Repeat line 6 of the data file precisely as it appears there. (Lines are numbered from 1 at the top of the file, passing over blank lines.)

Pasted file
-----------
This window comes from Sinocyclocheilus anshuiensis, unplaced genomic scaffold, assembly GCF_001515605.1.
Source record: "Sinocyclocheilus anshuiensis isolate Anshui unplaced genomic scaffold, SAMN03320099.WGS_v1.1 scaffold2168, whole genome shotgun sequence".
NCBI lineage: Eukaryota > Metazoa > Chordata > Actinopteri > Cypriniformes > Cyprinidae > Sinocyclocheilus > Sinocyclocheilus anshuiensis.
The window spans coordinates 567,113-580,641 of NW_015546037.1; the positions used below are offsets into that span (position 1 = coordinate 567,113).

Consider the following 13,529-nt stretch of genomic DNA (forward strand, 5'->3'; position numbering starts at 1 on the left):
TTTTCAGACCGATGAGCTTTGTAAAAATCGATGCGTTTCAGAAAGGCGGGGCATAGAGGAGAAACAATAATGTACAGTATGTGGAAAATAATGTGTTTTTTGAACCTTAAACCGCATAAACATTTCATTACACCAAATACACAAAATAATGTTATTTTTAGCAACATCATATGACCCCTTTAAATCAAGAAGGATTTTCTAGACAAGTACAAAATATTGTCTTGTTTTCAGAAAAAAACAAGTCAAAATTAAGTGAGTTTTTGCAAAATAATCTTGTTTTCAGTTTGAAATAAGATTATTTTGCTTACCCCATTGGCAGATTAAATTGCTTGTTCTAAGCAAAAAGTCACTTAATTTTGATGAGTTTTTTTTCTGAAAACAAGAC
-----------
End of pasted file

TTTTCAGACCGATGAGCTTTGTAAAAATCGATGCGTTTCAGAAAGGCGGGGCATAGAGGAGAAACAATAATGTACAGTATGTGGAAAATAATGTGTTTTTTGAACCTTAAACCGCATAAACATTTCATTACACCAAATACACAAAATAATGTTATTTTTAGCAACATCATATGACCCCTTTAAATCAAGAAGGATTTTCTAGACAAGTACAAAATATTGTCTTGTTTTCAGAAAAAAACAAGTCAAAATTAAGTGAGTTTTTGCAAAATAATCTTGTTTTCAGTTTGAAATAAGATTATTTTGCTTACCCCATTGGCAGATTAAATTGCTTGTTCTAAGCAAAAAGTCACTTAATTTTGATGAGTTTTTTTTCTGAAAACAAGAC